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[whitespace] Ken Adelman
Photograph by Steven Laufer

Solar, So Long: Engineer Ken Adelman says his solar photovoltaics are safe and ready to power up--if PG$&E agrees.

Bad Energy

How PG&E and the state's other private utilities have quietly succeeded in derailing solar energy in California--again

By Peter Asmus

KEN ADELMAN, the self-proclaimed "solar warrior," has been trying for more than a year to connect his 30 kilowatt (kW) solar photovoltaic (pronounced photo-vol-tay-ick) system, located in the foothills near Watsonville, to Pacific Gas & Electric's grid. As someone deeply concerned about environmental issues such as global climate change, Adelman's intent was to install enough solar photovoltaics --small silicon semiconductors that transform sunlight into electricity--to charge up four electric vehicles and his home.

"My solar system was ready to be inspected by PG&E in May of last year," Adelman complains. He still hasn't been able to generate more than two-thirds of his solar photovoltaic panel's potential due to a series of delays on PG&E's end.

Rumored to be the largest residential solar photovoltaic system in California, Adelman's initial investment in hardware totaled $175,000. Then PG&E requested that Adelman fork over $7,250 to conduct a study determining the actual cost of interconnecting his solar system to the grid. After that, PG&E asked him to pay $605,000 to perform a study to prove that his solar system was safe.

He didn't pay that sum, but Adelman has forked out $100,000 to his attorneys to deal with PG&E's array of complaints and concerns. On a happy note, Adelman notes that PG&E seems to be embarrassed about the notoriety he has achieved in his battle to generate solar electricity and now seems prepared to allow him to make full use of his solar array--if he just ponies up another $11,000.

PG&E, not surprisingly, has a different point of view. John Nelson, a PG&E spokesman, said Adelman's solar system created problems for PG&E because it was located at the end of a distribution line, "not the ideal location for a mini-power plant." He claimed Adelman's solar system created a phenomenon called "islanding," where pockets of excess electricity can pool and overload the electricity circuits of Adelman's neighbors. "Buying and installing a solar PV system is not like going to Home Depot and buying a diesel generator. These things [solar PV systems] take a fair amount of time to set up," Nelson said.

Adelman, an engineer, counters that his solar system is perfectly safe. His story of alleged utility harassment is not atypical. "The story of Ken Adelman just goes to show you that the California Legislature passes laws to encourage solar energy, but the private utilities find ways to get around the laws," said Ed O'Neil, an attorney working on behalf of solar enthusiasts. "They know how to make sure that very few people can afford solar power. For every person installing a solar photovoltaic system, there are numerous others who would have, but haven't because of the hassle and the costs utilities try to impose."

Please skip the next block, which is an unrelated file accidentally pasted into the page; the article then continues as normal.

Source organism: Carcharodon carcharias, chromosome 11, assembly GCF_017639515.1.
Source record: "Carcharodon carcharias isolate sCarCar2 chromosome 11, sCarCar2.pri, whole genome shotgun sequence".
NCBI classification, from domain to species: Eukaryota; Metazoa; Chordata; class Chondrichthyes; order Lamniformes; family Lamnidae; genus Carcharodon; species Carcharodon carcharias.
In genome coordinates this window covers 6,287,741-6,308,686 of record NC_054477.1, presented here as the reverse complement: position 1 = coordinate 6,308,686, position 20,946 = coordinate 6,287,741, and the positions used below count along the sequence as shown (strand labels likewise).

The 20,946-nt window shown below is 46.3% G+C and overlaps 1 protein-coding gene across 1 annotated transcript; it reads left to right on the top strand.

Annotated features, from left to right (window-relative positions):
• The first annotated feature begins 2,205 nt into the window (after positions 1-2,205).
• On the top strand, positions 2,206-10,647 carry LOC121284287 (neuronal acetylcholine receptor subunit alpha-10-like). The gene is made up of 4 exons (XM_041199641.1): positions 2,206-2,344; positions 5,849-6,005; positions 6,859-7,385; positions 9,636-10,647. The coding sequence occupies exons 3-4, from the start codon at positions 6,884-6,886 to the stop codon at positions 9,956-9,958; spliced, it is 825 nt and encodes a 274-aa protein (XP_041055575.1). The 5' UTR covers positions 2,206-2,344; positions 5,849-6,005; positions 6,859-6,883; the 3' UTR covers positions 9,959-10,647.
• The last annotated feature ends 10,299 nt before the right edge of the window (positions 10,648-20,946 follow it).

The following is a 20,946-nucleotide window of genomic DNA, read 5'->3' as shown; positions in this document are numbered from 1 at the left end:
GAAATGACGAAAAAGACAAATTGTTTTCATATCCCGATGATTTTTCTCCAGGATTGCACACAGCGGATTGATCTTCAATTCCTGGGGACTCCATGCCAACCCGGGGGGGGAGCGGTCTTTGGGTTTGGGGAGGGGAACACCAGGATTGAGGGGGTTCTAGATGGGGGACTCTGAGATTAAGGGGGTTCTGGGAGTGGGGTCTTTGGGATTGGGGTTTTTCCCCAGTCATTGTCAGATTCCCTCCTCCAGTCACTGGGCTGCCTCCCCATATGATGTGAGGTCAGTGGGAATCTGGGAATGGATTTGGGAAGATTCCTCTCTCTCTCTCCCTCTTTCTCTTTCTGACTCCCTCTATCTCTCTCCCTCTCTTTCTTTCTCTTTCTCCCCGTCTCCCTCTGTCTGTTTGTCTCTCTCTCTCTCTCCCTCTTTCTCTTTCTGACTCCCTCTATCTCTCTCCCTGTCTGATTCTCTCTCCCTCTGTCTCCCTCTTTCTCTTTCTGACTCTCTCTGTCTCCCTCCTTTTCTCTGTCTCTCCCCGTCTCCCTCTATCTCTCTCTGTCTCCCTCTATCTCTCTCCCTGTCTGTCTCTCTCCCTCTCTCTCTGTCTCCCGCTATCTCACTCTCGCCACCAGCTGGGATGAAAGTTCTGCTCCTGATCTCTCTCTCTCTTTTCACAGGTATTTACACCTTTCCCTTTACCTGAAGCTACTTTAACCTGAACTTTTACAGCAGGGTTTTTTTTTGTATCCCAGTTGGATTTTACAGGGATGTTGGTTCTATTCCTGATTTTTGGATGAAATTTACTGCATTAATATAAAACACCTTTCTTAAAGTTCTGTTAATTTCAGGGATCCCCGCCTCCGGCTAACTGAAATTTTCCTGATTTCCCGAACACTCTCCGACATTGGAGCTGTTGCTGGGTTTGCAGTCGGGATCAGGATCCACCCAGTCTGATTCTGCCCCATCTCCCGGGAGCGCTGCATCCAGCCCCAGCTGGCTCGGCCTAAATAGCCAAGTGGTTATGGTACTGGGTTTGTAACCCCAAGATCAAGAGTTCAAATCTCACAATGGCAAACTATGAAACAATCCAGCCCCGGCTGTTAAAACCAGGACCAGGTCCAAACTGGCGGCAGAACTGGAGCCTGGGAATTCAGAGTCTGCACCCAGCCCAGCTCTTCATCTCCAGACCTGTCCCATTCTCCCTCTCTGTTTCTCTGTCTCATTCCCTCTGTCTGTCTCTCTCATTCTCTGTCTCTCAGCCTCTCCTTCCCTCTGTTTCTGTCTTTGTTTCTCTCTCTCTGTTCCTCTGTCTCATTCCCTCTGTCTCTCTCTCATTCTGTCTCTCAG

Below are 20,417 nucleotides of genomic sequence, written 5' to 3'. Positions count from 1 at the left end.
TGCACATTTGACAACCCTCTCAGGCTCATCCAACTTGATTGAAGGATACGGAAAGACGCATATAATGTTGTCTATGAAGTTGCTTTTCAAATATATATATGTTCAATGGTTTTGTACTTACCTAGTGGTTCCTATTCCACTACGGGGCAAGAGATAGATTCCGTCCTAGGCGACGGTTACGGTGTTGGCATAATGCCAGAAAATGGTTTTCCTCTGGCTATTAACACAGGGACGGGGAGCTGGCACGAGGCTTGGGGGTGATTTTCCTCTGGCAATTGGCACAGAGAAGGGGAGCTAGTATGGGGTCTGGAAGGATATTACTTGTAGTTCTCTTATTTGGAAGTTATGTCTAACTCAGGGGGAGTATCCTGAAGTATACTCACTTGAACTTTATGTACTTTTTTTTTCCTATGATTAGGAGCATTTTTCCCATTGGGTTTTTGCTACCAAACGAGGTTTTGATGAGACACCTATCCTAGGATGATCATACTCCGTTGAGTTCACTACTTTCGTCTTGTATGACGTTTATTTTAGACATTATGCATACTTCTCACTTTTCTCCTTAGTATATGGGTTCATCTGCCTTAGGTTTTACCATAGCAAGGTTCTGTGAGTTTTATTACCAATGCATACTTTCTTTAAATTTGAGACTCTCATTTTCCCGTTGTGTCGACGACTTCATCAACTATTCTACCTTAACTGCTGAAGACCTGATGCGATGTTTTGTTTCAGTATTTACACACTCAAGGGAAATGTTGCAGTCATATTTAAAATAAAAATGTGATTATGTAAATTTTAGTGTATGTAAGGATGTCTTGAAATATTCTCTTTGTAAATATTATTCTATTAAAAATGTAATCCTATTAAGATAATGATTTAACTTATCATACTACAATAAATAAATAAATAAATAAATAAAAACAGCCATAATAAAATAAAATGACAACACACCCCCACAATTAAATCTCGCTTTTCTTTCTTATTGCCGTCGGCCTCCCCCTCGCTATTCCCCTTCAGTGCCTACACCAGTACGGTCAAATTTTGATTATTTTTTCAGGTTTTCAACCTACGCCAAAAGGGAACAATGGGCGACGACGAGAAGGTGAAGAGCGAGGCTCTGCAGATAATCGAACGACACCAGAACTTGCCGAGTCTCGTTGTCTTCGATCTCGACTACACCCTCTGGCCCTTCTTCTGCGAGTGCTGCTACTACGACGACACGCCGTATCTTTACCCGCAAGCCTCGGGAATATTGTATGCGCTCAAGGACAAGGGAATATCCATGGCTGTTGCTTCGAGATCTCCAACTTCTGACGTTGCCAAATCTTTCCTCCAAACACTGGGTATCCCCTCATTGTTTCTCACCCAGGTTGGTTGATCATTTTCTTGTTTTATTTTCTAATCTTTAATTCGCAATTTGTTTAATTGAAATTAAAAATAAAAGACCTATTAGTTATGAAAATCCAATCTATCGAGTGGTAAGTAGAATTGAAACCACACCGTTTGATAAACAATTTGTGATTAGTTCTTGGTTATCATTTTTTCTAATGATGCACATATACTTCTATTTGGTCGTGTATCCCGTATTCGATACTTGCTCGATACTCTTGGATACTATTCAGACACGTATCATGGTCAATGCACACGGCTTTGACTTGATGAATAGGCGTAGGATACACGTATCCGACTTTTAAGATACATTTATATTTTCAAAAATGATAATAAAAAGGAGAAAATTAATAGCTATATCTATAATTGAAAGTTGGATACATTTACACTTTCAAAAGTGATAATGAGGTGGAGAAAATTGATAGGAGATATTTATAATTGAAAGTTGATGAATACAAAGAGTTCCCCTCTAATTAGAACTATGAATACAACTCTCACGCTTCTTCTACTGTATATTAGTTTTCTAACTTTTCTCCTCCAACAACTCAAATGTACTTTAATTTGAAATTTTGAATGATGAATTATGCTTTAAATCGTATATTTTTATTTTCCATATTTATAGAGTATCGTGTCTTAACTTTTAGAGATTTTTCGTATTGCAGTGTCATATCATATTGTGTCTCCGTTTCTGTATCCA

It would seem that winning energy independence from out-of-state shysters like Enron of Houston, Texas, would be a top goal of state lawmakers. Yet state legislation designed to stimulate large-scale solar energy systems such as Adelman's to reduce expensive power buys during the dog days of August has quietly been sabotaged by PG&E and the state's other private utilities.

If Assembly Bill 58 by Fred Keeley (D-Boulder Creek) becomes law in its present form (as of presstime, it had passed the Assembly and the Senate), the United States will slump further behind our German and Japanese rivals on solar photovoltaics. Hijacked by the state private utilities, AB 58 reduces the value, while increasing the complexity, of independent customer-owned solar systems. This is the exact wrong thing California, with its abundant sunshine, should be doing at this moment in human history.

AB 58 modifies something known in the energy business as "net metering," which simply allows a customer that installs a solar system to send the electricity it cannot use on-site back to the grid to be consumed by others.

The "net" in "net metering" refers to the netting of kilowatt-hours consumed from the grid against those produced and sent back to the grid; the meter spins back and forth accordingly. According to Keeley's office, 2,200 customers take advantage of net metering today; another 700 have applications pending.

Keeley claims to support solar energy and has been doing his best to fashion a bill that can make it to the governor's desk and be signed into law. He failed to return repeated calls to his office to comment on the utility amendments.

A Solar Energy Future?

"Should four and a half million of our customers shoulder some additional cost so that one customer can make money from his solar system?" asked PG&E's Nelson. "The politicians of this state are going to have to explain to our customers that if you don't own a solar system, you are going to have to pay more."

The utilities' standard mantra is that the small number of customers installing solar panels shift costs to the majority of other customers. During interviews, however, utility representatives acknowledged that the actual cost shift is tiny. At present, customers without solar are paying less than a penny per month.

California led the nation in allowing "net metering" in 1995 when it passed a law authorizing such transactions for small systems 10 kW in size or smaller. Thirty-six other states have since followed our state lead on this issue, allowing customers to establish a two-way relationship with their utilities by also becoming independent power producers.